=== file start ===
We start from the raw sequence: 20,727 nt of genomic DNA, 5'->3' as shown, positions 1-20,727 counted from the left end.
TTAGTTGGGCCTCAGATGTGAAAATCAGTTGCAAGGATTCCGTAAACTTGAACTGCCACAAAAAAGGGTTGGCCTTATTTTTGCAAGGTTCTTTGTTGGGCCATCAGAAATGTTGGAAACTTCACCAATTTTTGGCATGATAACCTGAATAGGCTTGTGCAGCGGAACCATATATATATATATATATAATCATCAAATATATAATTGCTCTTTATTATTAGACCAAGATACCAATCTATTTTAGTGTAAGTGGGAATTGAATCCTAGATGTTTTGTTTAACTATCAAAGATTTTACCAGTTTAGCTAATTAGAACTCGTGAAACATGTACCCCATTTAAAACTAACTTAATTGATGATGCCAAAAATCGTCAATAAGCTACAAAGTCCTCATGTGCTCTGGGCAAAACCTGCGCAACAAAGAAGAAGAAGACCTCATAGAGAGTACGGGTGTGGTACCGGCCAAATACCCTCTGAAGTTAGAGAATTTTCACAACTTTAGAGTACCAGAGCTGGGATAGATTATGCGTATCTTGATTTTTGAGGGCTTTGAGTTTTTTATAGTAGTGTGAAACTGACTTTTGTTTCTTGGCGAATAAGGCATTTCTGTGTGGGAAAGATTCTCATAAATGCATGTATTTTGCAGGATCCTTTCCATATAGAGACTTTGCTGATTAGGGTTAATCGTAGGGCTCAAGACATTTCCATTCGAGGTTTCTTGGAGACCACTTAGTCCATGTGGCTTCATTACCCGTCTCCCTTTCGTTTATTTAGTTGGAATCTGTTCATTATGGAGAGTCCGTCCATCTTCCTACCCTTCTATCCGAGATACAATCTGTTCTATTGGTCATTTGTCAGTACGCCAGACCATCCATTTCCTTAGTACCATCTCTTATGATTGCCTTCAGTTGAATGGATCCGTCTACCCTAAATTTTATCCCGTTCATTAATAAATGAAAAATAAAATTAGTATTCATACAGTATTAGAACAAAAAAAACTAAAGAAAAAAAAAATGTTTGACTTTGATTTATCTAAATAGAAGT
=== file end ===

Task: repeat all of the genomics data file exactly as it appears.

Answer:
We start from the raw sequence: 20,727 nt of genomic DNA, 5'->3' as shown, positions 1-20,727 counted from the left end.
TTAGTTGGGCCTCAGATGTGAAAATCAGTTGCAAGGATTCCGTAAACTTGAACTGCCACAAAAAAGGGTTGGCCTTATTTTTGCAAGGTTCTTTGTTGGGCCATCAGAAATGTTGGAAACTTCACCAATTTTTGGCATGATAACCTGAATAGGCTTGTGCAGCGGAACCATATATATATATATATATAATCATCAAATATATAATTGCTCTTTATTATTAGACCAAGATACCAATCTATTTTAGTGTAAGTGGGAATTGAATCCTAGATGTTTTGTTTAACTATCAAAGATTTTACCAGTTTAGCTAATTAGAACTCGTGAAACATGTACCCCATTTAAAACTAACTTAATTGATGATGCCAAAAATCGTCAATAAGCTACAAAGTCCTCATGTGCTCTGGGCAAAACCTGCGCAACAAAGAAGAAGAAGACCTCATAGAGAGTACGGGTGTGGTACCGGCCAAATACCCTCTGAAGTTAGAGAATTTTCACAACTTTAGAGTACCAGAGCTGGGATAGATTATGCGTATCTTGATTTTTGAGGGCTTTGAGTTTTTTATAGTAGTGTGAAACTGACTTTTGTTTCTTGGCGAATAAGGCATTTCTGTGTGGGAAAGATTCTCATAAATGCATGTATTTTGCAGGATCCTTTCCATATAGAGACTTTGCTGATTAGGGTTAATCGTAGGGCTCAAGACATTTCCATTCGAGGTTTCTTGGAGACCACTTAGTCCATGTGGCTTCATTACCCGTCTCCCTTTCGTTTATTTAGTTGGAATCTGTTCATTATGGAGAGTCCGTCCATCTTCCTACCCTTCTATCCGAGATACAATCTGTTCTATTGGTCATTTGTCAGTACGCCAGACCATCCATTTCCTTAGTACCATCTCTTATGATTGCCTTCAGTTGAATGGATCCGTCTACCCTAAATTTTATCCCGTTCATTAATAAATGAAAAATAAAATTAGTATTCATACAGTATTAGAACAAAAAAAACTAAAGAAAAAAAAAATGTTTGACTTTGATTTATCTAAATAGAAGT